The winter will soon be over, and the snow and ice will finally melt from your interlocking paver driveway. All winter long, if you’ve even looked at your driveway, your thoughts have been about shoveling or de-icing and certainly not about the stains that may lie underneath.
But, when spring arrives, you start to look at things differently: cleaning up the garden, planting flowers, and how to get your driveway back into tip-top shape.
DIY Interlock Paver Cleaning Solutions
Routine cleaning and maintenance are critical for optimizing the lifespan and aesthetic appeal of your interlocking pavers. If there are no nasty stains, dish soap and a scrub brush may do the trick. Using a scrub brush with a long handle will save your back and make the job much easier. Dawn Detergent (but any oil-fighting detergent will do) is famous for its gentleness in cleaning the oil from contaminated shorebirds. It (when combined with elbow grease) will remove light staining and clean the salt from your driveway. Add it to some warm water in a bucket and brush it over the pavers. Then rinse thoroughly. You can also use white vinegar. Mix a 1:1 solution of vinegar with water, soak down the surface, wait an hour, spray with soap and water, brush, and rinse. It may be all that is needed.
Household detergent or vinegar may be okay for minor stains. But, if you’ve discovered more difficult stains like oil or grease, you will probably need a cleaner designed to remove this kind of stain. So, off to the hardware store you go. But beware, the first one I found got poor reviews when I searched it on Google. Hopefully, a little work on Google ahead of time will help you find designated oil and degreasing cleaning products that get stellar reviews.
One company whose products generally get good reviews is Simple Green. Their Simple Green Oxy Solve Concrete and Driveway Cleaner “removes oil, grease, grime and most stains and discolorations,” according to their website. And, its biodegradable formula makes it safer for lawns and pets. They claim the “non-corrosive and non-degrading formula utilizes the natural power of peroxide to provide high-performance cleaning and stain removal without toxic or abrasive chemicals.”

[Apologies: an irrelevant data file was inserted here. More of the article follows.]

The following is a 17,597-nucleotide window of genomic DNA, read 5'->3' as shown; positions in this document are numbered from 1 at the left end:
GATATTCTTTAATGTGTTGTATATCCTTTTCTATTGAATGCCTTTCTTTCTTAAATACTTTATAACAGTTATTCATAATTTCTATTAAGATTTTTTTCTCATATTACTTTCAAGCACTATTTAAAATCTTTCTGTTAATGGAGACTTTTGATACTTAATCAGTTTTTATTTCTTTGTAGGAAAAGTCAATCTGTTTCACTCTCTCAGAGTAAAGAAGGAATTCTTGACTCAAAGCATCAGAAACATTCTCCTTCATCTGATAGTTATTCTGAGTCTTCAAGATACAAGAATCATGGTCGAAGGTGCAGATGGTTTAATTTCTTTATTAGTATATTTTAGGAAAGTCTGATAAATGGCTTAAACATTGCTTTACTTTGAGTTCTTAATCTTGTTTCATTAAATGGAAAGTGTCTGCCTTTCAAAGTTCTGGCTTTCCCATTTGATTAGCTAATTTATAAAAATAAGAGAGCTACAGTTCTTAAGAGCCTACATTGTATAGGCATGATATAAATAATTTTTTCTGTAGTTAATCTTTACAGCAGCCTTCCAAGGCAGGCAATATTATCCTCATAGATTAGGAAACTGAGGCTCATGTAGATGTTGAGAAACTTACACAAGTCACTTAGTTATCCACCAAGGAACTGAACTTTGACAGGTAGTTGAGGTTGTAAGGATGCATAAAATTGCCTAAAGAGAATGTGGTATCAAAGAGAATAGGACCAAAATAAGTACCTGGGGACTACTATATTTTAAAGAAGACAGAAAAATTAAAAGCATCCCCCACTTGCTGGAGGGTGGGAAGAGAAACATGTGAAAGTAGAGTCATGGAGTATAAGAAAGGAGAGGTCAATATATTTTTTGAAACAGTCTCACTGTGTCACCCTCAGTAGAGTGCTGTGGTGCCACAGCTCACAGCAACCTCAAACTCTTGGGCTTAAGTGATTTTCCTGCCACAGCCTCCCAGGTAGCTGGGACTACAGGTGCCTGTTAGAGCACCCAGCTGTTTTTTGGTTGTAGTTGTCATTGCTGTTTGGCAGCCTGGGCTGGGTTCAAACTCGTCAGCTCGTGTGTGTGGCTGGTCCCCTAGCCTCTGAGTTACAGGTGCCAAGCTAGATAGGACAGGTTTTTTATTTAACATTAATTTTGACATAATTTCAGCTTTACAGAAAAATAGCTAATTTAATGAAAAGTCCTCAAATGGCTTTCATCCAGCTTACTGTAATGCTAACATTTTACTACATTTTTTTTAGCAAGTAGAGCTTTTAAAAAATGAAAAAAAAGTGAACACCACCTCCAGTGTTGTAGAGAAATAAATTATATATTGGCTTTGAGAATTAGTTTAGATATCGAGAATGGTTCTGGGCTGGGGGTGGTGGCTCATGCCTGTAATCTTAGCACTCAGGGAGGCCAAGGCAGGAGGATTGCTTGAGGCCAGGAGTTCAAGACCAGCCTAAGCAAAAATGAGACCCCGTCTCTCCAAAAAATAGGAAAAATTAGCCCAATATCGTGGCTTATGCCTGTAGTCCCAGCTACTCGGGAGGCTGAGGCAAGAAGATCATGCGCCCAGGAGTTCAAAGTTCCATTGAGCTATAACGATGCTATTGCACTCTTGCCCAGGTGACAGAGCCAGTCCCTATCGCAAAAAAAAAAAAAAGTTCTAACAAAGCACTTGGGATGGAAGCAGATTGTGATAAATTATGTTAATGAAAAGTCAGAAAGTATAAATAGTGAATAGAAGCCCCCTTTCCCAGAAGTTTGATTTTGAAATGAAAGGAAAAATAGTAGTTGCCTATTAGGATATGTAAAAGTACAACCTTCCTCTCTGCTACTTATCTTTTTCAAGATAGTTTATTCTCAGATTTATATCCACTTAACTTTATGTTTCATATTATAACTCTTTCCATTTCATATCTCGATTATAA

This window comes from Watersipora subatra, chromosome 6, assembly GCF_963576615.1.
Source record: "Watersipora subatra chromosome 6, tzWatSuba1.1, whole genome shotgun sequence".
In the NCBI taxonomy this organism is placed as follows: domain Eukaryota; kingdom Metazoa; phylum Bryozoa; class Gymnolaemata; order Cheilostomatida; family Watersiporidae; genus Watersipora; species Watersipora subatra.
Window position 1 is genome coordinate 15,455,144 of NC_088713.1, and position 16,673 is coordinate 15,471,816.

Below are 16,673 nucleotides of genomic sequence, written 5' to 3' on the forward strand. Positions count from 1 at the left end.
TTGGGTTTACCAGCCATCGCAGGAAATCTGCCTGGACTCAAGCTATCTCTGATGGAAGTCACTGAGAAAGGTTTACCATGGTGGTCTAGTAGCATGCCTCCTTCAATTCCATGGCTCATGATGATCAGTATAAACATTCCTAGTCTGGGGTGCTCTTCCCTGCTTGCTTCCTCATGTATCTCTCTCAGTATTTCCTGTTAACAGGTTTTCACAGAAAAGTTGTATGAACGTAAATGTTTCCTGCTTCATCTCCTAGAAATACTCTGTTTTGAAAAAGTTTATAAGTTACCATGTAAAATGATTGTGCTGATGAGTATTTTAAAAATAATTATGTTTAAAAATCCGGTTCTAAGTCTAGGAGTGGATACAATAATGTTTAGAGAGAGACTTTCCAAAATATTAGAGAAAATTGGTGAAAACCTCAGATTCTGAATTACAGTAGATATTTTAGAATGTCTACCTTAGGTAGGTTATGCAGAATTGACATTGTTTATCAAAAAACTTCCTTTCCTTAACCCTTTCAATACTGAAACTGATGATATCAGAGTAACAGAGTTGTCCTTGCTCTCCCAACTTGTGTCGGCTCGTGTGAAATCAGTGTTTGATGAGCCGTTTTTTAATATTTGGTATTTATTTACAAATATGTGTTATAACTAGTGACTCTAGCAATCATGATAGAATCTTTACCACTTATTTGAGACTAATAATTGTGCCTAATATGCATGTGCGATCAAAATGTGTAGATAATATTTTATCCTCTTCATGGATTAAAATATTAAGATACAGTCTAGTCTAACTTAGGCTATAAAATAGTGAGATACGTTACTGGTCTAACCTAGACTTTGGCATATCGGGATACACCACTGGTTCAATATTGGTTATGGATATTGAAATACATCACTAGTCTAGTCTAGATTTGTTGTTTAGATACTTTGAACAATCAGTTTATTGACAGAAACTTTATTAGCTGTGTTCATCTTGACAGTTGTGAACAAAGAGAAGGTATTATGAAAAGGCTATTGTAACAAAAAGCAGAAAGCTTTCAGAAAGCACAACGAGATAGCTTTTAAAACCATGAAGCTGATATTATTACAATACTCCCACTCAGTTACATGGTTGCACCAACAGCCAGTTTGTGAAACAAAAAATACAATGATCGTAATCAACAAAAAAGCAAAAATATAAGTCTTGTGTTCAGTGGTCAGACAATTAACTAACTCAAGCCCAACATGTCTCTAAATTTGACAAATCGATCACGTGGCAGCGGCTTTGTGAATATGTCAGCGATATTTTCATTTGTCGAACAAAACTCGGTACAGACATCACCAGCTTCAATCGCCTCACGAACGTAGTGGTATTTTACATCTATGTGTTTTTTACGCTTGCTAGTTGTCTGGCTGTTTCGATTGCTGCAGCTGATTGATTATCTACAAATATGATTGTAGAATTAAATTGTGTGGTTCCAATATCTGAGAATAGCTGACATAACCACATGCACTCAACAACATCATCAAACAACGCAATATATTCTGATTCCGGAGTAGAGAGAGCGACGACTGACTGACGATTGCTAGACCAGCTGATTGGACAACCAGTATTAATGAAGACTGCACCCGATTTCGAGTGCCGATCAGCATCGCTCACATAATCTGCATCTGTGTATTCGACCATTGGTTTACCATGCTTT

Most oil and grease-removing products are used in a similar way.
Concrete and Driveway Cleaning Process
I’ve modified Simple Green’s short how-to description (from their page linked above).
- Clean the pavers of debris. Before using any cleaning method, make sure the area is completely cleaned of debris.
- Mix your cleaning solution. Mix 1 measure of Simple Green Oxy Solve Concrete and Driveway Cleaner with 20 measures of water in a bucket (example: 1.5 cups Simple Green and 2 gallons water).
- Wet the surface to be cleaned. Use a garden hose to thoroughly wet the brick surface before cleaning.
- Apply your Simple Green solution with a scrub brush. Gently scrub with a deck brush, stiff broom or nylon-bristle brush to apply the cleaner in sections. Don’t let it dry on the surface before rinsing. Don’t scrub the brick with a wire brush, as this can leave bits of metal behind that will rust and stain the bricks.
- Allow each section to soak for a few minutes. Allow the cleaner to sit on the surface for 3-5 minutes.
- Rinse with clean water. Rinse with a garden hose at the highest pressure.
- Repeat. Move to a new section and repeat.
And that usually does the trick.
Whether using Simple Green’s Simple Green Oxy Solve Concrete and Driveway Cleaner or a comparable product, regularly cleaning the grease and oil from your interlocking pavers will keep your driveway looking good for years to come.
What About a Fresh Stain?
If you’ll be working on your car or motorcycle, your best bet is to place a protective covering over your pavers. Using kitty litter to absorb spilled oil or grease gets mixed reviews regarding its efficacy and safety. Baking soda can work, but you may not have enough on hand if the spill is substantial. There are pads made for absorbing up spilled oil. They may be worth the investment if you’re regularly tinkering on your vehicles.
And, if you regularly maintain and seal your interlock, the grease and oil may not have a chance to penetrate the stone if a spill does occur, but that is the topic for another post.
Give us a call if you have any questions.